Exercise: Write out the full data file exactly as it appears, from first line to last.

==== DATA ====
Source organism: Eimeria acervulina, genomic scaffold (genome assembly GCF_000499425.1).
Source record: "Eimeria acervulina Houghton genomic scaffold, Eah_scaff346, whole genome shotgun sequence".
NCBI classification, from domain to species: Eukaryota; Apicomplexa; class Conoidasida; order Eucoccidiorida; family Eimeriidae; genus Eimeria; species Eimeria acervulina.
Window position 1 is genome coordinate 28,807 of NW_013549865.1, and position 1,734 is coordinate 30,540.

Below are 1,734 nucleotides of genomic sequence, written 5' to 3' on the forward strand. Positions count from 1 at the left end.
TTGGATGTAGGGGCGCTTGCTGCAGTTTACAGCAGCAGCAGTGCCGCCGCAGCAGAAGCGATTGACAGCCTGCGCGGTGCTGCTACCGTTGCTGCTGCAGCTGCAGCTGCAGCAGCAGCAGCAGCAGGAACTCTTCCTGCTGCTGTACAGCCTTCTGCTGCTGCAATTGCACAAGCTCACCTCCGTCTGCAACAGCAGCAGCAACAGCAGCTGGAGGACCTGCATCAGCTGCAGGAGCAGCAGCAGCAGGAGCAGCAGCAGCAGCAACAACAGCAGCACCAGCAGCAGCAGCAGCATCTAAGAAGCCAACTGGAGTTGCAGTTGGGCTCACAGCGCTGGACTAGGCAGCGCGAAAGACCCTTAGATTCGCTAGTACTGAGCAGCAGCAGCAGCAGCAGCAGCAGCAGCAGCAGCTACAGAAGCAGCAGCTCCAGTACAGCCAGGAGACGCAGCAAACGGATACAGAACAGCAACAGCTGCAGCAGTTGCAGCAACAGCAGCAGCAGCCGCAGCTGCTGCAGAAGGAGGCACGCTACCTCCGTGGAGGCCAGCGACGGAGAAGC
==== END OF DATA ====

Source organism: Eimeria acervulina, genomic scaffold (genome assembly GCF_000499425.1).
Source record: "Eimeria acervulina Houghton genomic scaffold, Eah_scaff346, whole genome shotgun sequence".
NCBI classification, from domain to species: Eukaryota; Apicomplexa; class Conoidasida; order Eucoccidiorida; family Eimeriidae; genus Eimeria; species Eimeria acervulina.
Window position 1 is genome coordinate 28,807 of NW_013549865.1, and position 1,734 is coordinate 30,540.

Below are 1,734 nucleotides of genomic sequence, written 5' to 3' on the forward strand. Positions count from 1 at the left end.
TTGGATGTAGGGGCGCTTGCTGCAGTTTACAGCAGCAGCAGTGCCGCCGCAGCAGAAGCGATTGACAGCCTGCGCGGTGCTGCTACCGTTGCTGCTGCAGCTGCAGCTGCAGCAGCAGCAGCAGCAGGAACTCTTCCTGCTGCTGTACAGCCTTCTGCTGCTGCAATTGCACAAGCTCACCTCCGTCTGCAACAGCAGCAGCAACAGCAGCTGGAGGACCTGCATCAGCTGCAGGAGCAGCAGCAGCAGGAGCAGCAGCAGCAGCAACAACAGCAGCACCAGCAGCAGCAGCAGCATCTAAGAAGCCAACTGGAGTTGCAGTTGGGCTCACAGCGCTGGACTAGGCAGCGCGAAAGACCCTTAGATTCGCTAGTACTGAGCAGCAGCAGCAGCAGCAGCAGCAGCAGCAGCAGCTACAGAAGCAGCAGCTCCAGTACAGCCAGGAGACGCAGCAAACGGATACAGAACAGCAACAGCTGCAGCAGTTGCAGCAACAGCAGCAGCAGCCGCAGCTGCTGCAGAAGGAGGCACGCTACCTCCGTGGAGGCCAGCGACGGAGAAGC